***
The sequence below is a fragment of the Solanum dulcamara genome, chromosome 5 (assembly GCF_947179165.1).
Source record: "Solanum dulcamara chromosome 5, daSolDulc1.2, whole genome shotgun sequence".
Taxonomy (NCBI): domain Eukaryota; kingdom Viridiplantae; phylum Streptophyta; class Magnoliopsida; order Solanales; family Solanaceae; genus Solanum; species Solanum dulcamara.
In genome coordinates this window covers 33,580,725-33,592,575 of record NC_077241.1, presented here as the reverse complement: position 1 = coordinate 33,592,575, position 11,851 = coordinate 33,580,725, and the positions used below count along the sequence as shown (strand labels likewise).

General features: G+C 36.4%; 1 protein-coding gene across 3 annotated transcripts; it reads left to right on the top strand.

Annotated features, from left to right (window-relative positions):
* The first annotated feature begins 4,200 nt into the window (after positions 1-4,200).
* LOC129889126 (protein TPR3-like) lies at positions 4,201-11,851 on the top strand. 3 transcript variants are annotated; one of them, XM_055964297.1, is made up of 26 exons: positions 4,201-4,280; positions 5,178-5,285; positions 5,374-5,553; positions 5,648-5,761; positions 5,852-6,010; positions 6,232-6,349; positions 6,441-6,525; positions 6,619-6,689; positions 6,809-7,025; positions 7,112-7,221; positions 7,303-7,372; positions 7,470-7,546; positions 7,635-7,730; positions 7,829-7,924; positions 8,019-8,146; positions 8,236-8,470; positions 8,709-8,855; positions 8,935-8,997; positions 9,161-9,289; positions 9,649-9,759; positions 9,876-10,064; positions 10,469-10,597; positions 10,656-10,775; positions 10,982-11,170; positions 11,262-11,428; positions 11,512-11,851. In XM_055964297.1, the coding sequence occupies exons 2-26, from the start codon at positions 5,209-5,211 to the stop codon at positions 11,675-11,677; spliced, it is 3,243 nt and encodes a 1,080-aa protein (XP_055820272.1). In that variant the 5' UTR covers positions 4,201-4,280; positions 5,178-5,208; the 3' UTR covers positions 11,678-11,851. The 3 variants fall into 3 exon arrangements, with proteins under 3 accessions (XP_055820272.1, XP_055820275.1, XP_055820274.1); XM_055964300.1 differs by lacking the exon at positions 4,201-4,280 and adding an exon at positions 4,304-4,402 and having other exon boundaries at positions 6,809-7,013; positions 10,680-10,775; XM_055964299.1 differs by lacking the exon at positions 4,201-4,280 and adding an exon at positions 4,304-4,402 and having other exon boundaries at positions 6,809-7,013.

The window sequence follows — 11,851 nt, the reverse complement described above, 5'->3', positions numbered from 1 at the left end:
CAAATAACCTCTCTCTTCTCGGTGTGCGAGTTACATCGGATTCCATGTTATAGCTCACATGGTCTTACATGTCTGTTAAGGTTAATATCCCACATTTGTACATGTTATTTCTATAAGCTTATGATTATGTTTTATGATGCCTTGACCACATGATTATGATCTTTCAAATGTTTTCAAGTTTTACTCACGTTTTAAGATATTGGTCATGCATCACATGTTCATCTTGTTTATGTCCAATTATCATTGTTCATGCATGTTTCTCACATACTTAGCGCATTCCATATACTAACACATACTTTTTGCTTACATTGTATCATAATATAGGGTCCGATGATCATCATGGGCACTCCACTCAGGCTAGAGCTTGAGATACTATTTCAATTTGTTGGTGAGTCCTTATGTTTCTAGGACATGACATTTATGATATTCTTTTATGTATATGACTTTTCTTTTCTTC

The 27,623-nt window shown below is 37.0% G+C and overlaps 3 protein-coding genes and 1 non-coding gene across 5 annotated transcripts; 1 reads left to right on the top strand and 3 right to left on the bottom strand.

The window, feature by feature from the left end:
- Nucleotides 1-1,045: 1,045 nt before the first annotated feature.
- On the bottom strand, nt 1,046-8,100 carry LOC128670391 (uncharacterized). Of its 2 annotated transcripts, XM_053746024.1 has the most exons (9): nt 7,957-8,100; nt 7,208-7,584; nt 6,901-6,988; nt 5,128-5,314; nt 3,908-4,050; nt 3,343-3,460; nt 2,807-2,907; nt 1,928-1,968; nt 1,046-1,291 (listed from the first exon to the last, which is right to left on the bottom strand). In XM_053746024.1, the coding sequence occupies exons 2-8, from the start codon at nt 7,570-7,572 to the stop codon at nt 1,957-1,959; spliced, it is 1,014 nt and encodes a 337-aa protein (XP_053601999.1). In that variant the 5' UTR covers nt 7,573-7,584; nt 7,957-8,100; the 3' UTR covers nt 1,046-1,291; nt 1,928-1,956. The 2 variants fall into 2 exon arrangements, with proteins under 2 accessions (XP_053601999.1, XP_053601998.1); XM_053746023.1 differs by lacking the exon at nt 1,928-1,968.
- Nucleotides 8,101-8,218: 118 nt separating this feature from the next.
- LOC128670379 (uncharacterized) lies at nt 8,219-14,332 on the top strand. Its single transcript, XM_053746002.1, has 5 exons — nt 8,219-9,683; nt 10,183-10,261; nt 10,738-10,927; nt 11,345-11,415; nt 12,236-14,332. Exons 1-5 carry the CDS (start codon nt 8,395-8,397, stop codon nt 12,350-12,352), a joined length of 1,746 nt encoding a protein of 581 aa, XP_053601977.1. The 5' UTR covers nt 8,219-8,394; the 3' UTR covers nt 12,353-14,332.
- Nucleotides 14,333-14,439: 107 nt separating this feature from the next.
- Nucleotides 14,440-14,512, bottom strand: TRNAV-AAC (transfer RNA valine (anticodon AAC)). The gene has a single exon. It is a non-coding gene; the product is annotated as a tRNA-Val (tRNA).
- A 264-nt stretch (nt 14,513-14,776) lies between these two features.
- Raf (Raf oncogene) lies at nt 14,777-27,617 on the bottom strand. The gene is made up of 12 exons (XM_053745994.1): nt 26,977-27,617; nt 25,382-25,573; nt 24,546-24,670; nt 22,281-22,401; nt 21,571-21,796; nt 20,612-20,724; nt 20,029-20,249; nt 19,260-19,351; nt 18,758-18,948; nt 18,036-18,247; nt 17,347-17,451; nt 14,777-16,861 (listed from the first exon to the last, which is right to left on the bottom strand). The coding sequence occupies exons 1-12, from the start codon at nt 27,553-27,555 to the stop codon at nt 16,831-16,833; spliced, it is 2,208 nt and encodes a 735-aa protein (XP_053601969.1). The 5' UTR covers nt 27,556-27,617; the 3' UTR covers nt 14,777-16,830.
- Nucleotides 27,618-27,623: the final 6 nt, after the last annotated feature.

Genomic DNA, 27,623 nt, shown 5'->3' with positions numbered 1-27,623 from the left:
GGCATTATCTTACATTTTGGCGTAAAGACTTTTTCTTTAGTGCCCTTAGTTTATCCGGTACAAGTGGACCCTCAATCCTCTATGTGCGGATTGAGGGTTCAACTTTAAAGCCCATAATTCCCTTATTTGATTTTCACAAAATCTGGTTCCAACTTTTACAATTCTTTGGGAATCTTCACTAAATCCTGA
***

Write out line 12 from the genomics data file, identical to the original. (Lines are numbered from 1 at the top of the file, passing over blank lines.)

The window, feature by feature from the left end: